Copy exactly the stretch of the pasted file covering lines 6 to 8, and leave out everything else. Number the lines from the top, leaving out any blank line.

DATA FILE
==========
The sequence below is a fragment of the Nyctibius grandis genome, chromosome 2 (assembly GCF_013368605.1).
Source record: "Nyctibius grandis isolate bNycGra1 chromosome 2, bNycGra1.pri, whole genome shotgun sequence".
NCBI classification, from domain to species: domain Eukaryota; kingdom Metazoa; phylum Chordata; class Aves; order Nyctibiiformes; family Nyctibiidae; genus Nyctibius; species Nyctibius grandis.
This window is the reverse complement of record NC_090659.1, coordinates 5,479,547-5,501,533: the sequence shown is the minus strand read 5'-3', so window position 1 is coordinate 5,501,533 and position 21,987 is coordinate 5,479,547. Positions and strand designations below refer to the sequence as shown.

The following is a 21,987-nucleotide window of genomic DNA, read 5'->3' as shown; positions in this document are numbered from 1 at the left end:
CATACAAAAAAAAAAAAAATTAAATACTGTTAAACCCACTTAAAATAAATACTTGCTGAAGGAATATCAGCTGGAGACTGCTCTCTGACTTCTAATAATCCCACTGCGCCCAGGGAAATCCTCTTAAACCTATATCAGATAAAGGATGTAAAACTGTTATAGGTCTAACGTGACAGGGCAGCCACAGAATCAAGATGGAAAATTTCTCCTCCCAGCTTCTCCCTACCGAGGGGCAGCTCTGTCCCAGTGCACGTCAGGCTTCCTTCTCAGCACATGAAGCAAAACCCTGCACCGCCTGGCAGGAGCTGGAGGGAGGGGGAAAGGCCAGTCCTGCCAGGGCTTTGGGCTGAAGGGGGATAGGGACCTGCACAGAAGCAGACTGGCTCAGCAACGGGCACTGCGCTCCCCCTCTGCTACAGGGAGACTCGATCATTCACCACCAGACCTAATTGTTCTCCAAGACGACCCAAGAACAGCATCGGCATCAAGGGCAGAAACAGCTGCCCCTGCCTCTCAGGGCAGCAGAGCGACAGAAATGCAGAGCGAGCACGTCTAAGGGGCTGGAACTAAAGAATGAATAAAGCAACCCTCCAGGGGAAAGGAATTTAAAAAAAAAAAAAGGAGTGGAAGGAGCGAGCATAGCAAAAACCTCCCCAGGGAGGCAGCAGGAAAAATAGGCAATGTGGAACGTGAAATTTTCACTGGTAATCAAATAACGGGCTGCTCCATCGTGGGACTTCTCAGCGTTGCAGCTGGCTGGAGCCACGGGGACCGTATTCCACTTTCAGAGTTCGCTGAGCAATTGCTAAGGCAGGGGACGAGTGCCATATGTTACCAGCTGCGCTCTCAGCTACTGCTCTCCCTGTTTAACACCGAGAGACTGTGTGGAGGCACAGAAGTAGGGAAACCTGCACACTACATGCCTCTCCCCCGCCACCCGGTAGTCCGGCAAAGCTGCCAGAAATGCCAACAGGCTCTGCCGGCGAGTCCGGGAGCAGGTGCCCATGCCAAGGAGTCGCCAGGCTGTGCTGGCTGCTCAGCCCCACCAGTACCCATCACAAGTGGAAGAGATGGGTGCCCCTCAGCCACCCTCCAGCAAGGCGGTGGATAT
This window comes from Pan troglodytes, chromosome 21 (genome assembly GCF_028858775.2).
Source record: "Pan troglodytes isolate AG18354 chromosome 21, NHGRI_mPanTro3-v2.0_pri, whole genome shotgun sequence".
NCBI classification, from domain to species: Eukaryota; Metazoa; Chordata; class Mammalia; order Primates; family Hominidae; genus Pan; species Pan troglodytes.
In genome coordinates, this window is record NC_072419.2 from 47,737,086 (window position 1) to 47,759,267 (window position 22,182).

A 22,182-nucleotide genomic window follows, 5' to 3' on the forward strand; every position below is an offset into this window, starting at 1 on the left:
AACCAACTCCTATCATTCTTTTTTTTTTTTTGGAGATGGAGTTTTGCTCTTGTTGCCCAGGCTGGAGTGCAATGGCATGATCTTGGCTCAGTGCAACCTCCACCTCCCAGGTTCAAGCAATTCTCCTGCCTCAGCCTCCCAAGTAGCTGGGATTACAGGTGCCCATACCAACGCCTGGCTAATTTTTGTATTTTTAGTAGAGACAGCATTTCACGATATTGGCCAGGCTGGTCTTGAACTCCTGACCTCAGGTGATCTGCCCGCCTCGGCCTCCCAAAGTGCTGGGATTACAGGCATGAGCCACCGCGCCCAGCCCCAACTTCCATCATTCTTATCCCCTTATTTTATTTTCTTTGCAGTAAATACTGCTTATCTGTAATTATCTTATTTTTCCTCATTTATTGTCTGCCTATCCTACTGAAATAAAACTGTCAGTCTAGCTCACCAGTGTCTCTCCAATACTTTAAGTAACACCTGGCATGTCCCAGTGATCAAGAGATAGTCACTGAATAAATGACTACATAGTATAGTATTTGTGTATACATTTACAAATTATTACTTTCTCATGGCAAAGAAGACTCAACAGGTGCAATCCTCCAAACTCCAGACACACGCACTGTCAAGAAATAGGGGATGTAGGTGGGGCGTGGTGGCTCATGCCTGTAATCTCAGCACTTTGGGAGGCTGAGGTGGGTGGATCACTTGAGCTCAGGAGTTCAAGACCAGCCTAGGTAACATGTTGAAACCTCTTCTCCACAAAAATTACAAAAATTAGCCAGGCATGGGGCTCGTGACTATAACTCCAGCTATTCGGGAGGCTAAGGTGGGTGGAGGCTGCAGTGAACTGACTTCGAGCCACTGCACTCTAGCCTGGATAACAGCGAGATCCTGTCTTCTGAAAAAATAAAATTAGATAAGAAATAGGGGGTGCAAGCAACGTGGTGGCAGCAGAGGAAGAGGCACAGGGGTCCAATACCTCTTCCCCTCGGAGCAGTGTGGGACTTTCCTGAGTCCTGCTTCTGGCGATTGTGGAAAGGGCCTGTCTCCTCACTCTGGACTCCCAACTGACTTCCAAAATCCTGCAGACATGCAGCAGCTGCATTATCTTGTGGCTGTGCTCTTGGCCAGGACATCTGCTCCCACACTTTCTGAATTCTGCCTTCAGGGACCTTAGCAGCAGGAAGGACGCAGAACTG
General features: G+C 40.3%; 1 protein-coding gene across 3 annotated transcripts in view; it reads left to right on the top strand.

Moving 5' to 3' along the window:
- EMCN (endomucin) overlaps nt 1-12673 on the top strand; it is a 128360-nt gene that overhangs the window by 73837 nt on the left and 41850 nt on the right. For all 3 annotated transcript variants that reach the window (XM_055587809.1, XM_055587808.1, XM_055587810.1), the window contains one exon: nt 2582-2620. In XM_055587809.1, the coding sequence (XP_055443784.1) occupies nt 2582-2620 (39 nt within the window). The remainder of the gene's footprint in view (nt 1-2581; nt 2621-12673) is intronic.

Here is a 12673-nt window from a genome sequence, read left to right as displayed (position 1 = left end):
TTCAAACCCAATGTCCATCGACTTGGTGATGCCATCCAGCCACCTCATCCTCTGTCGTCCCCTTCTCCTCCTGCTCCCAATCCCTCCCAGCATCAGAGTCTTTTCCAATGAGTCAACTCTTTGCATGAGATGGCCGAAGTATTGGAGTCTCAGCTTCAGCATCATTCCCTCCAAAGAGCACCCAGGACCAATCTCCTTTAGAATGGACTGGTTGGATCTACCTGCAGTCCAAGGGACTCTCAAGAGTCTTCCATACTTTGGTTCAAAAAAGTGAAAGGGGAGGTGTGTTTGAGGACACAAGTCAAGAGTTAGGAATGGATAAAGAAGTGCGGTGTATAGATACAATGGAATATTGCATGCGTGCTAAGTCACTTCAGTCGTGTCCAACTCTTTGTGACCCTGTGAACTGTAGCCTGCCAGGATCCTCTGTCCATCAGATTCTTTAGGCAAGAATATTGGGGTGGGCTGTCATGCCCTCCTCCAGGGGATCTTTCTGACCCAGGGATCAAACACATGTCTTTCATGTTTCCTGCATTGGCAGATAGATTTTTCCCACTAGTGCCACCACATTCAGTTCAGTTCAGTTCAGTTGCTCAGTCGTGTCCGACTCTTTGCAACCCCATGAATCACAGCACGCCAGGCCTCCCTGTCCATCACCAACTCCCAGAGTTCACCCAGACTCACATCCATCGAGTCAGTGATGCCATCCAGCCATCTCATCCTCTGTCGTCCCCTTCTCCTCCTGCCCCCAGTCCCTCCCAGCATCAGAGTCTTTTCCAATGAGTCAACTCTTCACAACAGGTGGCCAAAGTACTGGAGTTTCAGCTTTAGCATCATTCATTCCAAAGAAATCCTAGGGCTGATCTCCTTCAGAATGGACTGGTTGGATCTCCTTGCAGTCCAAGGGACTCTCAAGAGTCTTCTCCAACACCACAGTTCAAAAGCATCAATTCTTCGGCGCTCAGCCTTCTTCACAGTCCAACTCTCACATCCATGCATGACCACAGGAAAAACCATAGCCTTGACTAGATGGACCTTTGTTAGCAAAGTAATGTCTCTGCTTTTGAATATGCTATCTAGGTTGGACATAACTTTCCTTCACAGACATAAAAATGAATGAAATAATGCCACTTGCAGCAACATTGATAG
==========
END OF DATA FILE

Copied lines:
CATACAAAAAAAAAAAAAATTAAATACTGTTAAACCCACTTAAAATAAATACTTGCTGAAGGAATATCAGCTGGAGACTGCTCTCTGACTTCTAATAATCCCACTGCGCCCAGGGAAATCCTCTTAAACCTATATCAGATAAAGGATGTAAAACTGTTATAGGTCTAACGTGACAGGGCAGCCACAGAATCAAGATGGAAAATTTCTCCTCCCAGCTTCTCCCTACCGAGGGGCAGCTCTGTCCCAGTGCACGTCAGGCTTCCTTCTCAGCACATGAAGCAAAACCCTGCACCGCCTGGCAGGAGCTGGAGGGAGGGGGAAAGGCCAGTCCTGCCAGGGCTTTGGGCTGAAGGGGGATAGGGACCTGCACAGAAGCAGACTGGCTCAGCAACGGGCACTGCGCTCCCCCTCTGCTACAGGGAGACTCGATCATTCACCACCAGACCTAATTGTTCTCCAAGACGACCCAAGAACAGCATCGGCATCAAGGGCAGAAACAGCTGCCCCTGCCTCTCAGGGCAGCAGAGCGACAGAAATGCAGAGCGAGCACGTCTAAGGGGCTGGAACTAAAGAATGAATAAAGCAACCCTCCAGGGGAAAGGAATTTAAAAAAAAAAAAAGGAGTGGAAGGAGCGAGCATAGCAAAAACCTCCCCAGGGAGGCAGCAGGAAAAATAGGCAATGTGGAACGTGAAATTTTCACTGGTAATCAAATAACGGGCTGCTCCATCGTGGGACTTCTCAGCGTTGCAGCTGGCTGGAGCCACGGGGACCGTATTCCACTTTCAGAGTTCGCTGAGCAATTGCTAAGGCAGGGGACGAGTGCCATATGTTACCAGCTGCGCTCTCAGCTACTGCTCTCCCTGTTTAACACCGAGAGACTGTGTGGAGGCACAGAAGTAGGGAAACCTGCACACTACATGCCTCTCCCCCGCCACCCGGTAGTCCGGCAAAGCTGCCAGAAATGCCAACAGGCTCTGCCGGCGAGTCCGGGAGCAGGTGCCCATGCCAAGGAGTCGCCAGGCTGTGCTGGCTGCTCAGCCCCACCAGTACCCATCACAAGTGGAAGAGATGGGTGCCCCTCAGCCACCCTCCAGCAAGGCGGTGGATAT
This window comes from Pan troglodytes, chromosome 21 (genome assembly GCF_028858775.2).
Source record: "Pan troglodytes isolate AG18354 chromosome 21, NHGRI_mPanTro3-v2.0_pri, whole genome shotgun sequence".